If your business has ever been affected by an event such as the current flood crisis and recent closing of the Forth Road Bridge, you likely wouldn’t argue that it’s crucial to have an effective disaster recovery (DR) strategy in place. However, while creating a DR plan is a great start to minimising financial loss and threats to your company’s survival in case of a business interruption, that’s only step one. If you create your plan and then neglect to test, adapt and review it, you risk overlooking defects in your DR strategy that, like the Forth Road Bridge, crack under pressure.
To be effective, your DR plan should include the actions to be taken before, during and after a disturbance to minimise the disruption of critical functions, recover operations successfully and provide a sense of security for your employees. With it being the start of a new year, what better time to take steps to create or update a DR plan for your business?
Below are some of the important elements your DR strategy should include.
The Commitment of Top Management
Top management must be involved in the planning process, because they will be able to provide the time and financial resources necessary to help the DR plan be effective within your organisation.
An Established Planning Committee
Considering all the aspects of recovery after a disaster is necessary, so representatives from each department of the company should be included in your DR planning committee to oversee the plan’s development and implementation.
A Risk Assessment
Once the DR planning committee is established, they should perform a risk assessment. The assessment should include a range of disaster scenarios, such as inaccessibility of data, loss of communications, an uninhabitable facility, etc. After developing scenarios and determining how they affect each department in the company, assess the associated costs.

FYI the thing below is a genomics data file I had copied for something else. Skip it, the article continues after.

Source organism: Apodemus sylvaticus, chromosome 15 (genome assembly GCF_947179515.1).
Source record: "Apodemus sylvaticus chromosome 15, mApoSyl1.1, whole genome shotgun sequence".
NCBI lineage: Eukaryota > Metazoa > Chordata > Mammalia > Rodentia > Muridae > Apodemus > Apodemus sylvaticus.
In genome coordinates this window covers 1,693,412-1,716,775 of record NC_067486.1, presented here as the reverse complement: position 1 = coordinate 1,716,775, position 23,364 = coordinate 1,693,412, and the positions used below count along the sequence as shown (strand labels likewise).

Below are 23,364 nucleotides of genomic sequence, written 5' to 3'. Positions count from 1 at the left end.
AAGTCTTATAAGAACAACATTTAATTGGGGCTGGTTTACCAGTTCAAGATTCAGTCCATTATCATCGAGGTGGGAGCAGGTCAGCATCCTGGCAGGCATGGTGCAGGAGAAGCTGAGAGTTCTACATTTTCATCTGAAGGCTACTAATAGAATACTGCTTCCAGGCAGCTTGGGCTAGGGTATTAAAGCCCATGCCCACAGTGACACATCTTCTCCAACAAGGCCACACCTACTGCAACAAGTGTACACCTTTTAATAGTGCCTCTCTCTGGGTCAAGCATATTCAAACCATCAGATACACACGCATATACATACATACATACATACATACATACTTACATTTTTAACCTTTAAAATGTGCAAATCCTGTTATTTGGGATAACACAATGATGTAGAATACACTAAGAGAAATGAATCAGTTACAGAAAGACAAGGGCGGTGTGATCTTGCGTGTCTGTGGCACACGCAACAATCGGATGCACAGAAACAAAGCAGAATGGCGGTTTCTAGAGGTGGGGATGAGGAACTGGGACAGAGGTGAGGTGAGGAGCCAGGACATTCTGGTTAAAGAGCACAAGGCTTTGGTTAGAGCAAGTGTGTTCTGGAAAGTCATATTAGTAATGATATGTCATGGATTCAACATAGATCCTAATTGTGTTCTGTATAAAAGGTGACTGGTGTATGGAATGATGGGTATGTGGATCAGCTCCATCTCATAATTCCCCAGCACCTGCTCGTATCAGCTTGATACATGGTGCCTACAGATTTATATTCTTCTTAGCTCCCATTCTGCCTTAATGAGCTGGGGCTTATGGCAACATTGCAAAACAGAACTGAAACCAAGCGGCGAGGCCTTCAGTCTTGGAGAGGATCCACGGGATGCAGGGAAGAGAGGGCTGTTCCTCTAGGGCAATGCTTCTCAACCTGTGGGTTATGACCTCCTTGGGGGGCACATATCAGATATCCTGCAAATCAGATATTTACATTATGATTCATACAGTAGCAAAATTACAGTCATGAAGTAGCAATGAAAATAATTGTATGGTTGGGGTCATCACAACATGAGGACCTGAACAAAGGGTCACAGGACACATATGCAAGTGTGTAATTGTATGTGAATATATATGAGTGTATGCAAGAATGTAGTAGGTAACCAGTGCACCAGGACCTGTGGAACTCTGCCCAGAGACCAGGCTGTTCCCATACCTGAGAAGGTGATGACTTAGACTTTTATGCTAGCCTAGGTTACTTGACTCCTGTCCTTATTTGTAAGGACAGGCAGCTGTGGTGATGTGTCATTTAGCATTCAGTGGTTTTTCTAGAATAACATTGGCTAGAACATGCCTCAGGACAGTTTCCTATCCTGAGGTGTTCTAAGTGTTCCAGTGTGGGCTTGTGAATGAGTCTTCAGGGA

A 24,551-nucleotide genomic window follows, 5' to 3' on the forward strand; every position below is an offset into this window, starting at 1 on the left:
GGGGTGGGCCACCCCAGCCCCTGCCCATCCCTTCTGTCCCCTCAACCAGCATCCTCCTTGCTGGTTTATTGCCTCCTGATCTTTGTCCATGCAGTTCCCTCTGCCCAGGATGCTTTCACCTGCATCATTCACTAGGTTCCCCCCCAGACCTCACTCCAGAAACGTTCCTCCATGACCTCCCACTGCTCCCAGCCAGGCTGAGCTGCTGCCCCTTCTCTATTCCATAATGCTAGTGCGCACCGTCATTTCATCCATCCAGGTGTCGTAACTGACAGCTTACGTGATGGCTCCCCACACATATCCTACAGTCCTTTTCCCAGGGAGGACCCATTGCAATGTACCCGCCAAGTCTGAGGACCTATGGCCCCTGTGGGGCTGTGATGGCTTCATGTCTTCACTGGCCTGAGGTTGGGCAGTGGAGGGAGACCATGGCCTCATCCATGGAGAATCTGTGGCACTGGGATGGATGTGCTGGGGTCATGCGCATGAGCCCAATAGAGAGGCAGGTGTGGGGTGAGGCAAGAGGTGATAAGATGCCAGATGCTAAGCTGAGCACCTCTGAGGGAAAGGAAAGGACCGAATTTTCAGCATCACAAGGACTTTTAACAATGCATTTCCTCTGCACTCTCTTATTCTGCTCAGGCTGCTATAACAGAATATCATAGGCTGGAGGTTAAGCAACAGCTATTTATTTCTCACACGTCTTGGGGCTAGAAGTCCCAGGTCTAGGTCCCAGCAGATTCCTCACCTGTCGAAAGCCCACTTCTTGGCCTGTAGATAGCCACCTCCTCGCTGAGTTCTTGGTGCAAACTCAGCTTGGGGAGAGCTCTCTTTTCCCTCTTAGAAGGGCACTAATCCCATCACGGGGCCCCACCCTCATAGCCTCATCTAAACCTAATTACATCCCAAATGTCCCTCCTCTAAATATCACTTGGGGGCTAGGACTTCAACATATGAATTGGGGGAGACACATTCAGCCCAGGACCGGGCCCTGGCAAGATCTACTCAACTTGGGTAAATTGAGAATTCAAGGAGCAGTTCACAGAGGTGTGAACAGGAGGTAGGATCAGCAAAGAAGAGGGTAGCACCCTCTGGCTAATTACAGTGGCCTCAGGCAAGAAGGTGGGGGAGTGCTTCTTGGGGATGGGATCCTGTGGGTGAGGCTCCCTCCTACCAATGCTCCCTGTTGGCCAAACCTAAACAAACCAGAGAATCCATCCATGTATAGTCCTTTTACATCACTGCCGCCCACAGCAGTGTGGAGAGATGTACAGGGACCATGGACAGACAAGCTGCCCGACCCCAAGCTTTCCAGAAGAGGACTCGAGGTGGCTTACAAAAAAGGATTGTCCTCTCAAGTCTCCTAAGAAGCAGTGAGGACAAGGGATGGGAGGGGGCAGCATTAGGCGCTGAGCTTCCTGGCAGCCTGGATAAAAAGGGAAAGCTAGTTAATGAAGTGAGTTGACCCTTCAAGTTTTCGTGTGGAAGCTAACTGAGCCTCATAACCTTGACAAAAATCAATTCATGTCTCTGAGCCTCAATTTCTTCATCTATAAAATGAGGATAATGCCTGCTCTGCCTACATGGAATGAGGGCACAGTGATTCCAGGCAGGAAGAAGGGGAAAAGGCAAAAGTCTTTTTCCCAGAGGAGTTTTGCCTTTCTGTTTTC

Ranked Departmental Priorities
Each department must maintain different critical functions to remain operational after a disturbance. Identify what these critical functions are and rank them as essential, important or optional priorities.
Your business’s recovery strategy should reflect its individual recovery requirements. The first decision to make is whether or not backup resources, such as equipment and a secondary facility, will be provided in-house or by a third party.
While in-house recovery strategies give the planner more control over their specifications, it can be expensive to keep up with maintenance, depreciation and replacement costs. Contracting a third-party provider can help you save on the overall expense of purchasing and maintaining a backup facility and equipment.
Test and evaluate your DR plan regularly to identify problem areas that need revision, address missing recovery steps and prepare your staff before a disaster occurs. If your staff has already walked through a disaster scenario, they will know what to expect when a real disaster occurs, making your business’s recovery a smoother operation.
DR planning should address all of the aforementioned criteria to help you prepare for a disaster so your business can continue to function and serve customers.